Flawed cap-and-trade plan can still be fixed before Legislature leaves

After years of bureaucratic fog, there’s a ray of sunshine illuminating and hopefully repairing the California Air Resources Board’s (CARB) seriously flawed cap-and-trade auction program.  A group of legislators, armed with an opinion by the state’s Legislative Analyst’s Office  (LAO), is calling for common sense and moderation in a policy that is on the brink of costing California businesses and consumers billions of dollars, workers their jobs, and the state and local governments reduced revenues.

The business community has long supported a well-designed cap and trade program to help meet the goals of AB 32, the 2006 Global Warming Solutions Act. AB 32 instructs CARB to implement AB 32 in the most cost-effective technologically feasible manner.

All that changed when CARB saw an opportunity to rake in billions of dollars by withholding some of those emissions allowances. This would force California companies to compete for allowances in an auction that would pit them against global investors and speculators.  When projected auction revenue found its way into the state’s general fund budget, the LAO estimated proceeds could range upwards of a billion dollars in the first year alone and significantly higher by 2020.

Stakeholders from all regulated sectors did the math and concluded the auction would add up to an economy-wide fiscal disaster.  Three of the state’s largest utilities testified that even if 100 percent of the auction revenue were returned to ratepayers, the rebates would fall far short of the amount needed to offset the enormous rate increases precipitated by the auction and other GHG reduction policies.

The University of California, a less-frequently cited entity that would be caught in the auction web, pleaded for relief on behalf of several of its campuses that would be saddled with millions of dollars in allowance costs, with no choice but to pass them along to students in the form of higher tuition.

Studies have shown the auction would contribute to higher energy costs that could result in food processors, manufacturers, refiners and other businesses fleeing the state, taking jobs and tax dollars with them.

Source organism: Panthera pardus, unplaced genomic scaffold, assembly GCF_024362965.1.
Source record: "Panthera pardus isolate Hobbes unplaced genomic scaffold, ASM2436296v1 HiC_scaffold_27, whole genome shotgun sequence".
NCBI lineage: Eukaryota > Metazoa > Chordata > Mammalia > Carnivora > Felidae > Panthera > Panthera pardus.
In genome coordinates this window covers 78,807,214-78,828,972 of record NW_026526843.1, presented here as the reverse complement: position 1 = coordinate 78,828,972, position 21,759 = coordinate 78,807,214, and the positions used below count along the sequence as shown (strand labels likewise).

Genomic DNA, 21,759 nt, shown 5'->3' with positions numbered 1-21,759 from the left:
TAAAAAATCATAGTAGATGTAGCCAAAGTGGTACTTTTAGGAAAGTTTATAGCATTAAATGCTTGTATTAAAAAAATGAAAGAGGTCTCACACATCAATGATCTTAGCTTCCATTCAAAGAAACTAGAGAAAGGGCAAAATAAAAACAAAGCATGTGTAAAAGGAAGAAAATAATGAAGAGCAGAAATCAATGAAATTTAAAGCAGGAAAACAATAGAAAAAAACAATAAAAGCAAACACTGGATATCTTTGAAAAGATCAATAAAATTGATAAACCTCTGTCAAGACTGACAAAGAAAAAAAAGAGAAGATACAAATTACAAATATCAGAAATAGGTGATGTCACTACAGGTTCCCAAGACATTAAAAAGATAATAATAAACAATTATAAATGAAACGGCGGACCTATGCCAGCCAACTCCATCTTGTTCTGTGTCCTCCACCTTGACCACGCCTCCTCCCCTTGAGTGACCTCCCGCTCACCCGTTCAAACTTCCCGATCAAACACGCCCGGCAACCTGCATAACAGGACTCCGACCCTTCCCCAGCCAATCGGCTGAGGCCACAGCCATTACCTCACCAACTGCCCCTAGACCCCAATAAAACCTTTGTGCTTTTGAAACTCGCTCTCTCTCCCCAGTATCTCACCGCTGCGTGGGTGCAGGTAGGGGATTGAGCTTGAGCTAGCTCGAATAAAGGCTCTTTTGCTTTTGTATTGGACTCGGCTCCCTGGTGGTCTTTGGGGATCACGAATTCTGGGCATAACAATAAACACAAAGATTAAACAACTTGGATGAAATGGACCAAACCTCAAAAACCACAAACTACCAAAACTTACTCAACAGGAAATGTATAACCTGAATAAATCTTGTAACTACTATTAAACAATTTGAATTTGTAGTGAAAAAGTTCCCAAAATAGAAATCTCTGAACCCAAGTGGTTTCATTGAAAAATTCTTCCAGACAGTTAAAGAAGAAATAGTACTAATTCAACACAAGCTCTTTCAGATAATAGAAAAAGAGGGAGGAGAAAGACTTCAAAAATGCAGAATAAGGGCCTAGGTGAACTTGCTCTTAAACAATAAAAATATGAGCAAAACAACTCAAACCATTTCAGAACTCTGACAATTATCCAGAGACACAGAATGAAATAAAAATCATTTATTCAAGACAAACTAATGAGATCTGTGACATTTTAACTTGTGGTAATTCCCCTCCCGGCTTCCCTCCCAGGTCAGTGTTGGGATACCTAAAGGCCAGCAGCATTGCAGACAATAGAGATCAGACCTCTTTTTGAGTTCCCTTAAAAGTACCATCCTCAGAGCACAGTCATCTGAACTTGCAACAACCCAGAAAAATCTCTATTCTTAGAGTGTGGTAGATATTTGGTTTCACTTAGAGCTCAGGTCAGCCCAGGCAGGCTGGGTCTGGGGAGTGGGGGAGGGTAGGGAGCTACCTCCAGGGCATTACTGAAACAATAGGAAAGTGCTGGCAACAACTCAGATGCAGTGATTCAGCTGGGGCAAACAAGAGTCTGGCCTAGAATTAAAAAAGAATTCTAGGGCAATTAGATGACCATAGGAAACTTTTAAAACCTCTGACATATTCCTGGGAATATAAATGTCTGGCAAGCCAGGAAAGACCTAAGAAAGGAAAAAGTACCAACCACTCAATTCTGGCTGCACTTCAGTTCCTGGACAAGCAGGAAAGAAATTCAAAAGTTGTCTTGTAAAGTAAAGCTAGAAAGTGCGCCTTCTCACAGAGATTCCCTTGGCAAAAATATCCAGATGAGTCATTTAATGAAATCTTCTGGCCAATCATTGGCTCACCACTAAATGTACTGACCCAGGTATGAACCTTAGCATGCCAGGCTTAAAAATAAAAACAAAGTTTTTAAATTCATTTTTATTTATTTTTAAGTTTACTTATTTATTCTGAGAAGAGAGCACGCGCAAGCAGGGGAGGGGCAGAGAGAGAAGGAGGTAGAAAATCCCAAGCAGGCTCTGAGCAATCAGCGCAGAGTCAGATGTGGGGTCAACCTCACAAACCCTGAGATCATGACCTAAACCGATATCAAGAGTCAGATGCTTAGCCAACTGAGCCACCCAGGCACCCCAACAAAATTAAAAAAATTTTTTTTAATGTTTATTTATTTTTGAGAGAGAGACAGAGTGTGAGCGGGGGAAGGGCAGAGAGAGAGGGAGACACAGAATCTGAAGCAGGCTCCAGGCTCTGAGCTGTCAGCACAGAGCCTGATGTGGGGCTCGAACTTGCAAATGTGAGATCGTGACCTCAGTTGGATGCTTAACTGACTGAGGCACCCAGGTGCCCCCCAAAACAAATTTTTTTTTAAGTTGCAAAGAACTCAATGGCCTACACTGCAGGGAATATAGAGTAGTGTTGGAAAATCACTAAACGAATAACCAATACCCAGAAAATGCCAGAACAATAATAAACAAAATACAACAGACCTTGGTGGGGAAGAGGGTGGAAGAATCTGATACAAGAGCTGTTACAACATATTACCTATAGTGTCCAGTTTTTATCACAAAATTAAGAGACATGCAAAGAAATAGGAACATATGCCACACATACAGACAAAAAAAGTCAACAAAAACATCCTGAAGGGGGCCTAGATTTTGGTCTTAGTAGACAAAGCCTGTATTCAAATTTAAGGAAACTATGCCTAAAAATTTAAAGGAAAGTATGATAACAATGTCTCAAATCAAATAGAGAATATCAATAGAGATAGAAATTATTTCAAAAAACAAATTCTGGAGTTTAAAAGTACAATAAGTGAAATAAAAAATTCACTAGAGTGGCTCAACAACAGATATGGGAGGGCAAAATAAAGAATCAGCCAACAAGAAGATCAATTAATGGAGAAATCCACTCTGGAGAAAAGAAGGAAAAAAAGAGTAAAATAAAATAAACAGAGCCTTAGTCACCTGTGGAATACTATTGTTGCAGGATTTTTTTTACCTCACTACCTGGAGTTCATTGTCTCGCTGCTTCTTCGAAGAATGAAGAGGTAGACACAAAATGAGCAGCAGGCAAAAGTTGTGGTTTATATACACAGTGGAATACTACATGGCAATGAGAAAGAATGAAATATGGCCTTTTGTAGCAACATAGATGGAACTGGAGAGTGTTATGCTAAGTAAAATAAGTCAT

But a bipartisan group of legislators took notice.  They hosted fact-finding forums throughout the state, hearing not only from policymakers and environmentalists but from representatives of the businesses that would ultimately have to pay the bills and pass those costs on to consumers.

Finally, the Legislative Analyst’s Office was asked to provide lawmakers with information about the need for an auction, and the free allocation of allowances under CARB’s cap and trade program.  The LAO’s conclusion was decisive:  “An allowance auction is not necessary to meet the AB 32 goal of reducing GHG emissions statewide to 1990 levels by 2020.”

The LAO went on to report that the auction as planned would likely increase production costs, which would decrease demand for goods manufactured in-state and drive businesses to downsize, relocate to other states, or shut down altogether. And, importantly, there would likely be no reduction in GHGs because those emissions would be shifted to other states without California’s stringent emissions caps.

The LAO concluded, “a key advantage of 100 percent free allocation is that it would offset significantly more of the marginal cost increase resulting from compliance with the program as compared to the CARB approach and reduce the potential for leakage while preserving the environmental integrity of the program.”

All of this has culminated with a group of well-informed legislators formally petitioning the Governor to intercede by directing CARB to increase the number of free allowances.  This would, they declared, “allow the cap and trade program to function in the most efficient and cost-effective way by reducing emissions, encouraging innovation and protecting California businesses, public agencies, universities and consumers.”

In a state that has been consistently ranked as having the worst business climate in the nation, these legislators have taken a courageous first step toward providing California businesses some much-needed regulatory relief without compromising the goals of AB 32.

Let’s hope Governor Brown heeds their advice.

Ed’s Note: Jack Stewart is president of the California Manufacturers & Technology Association.

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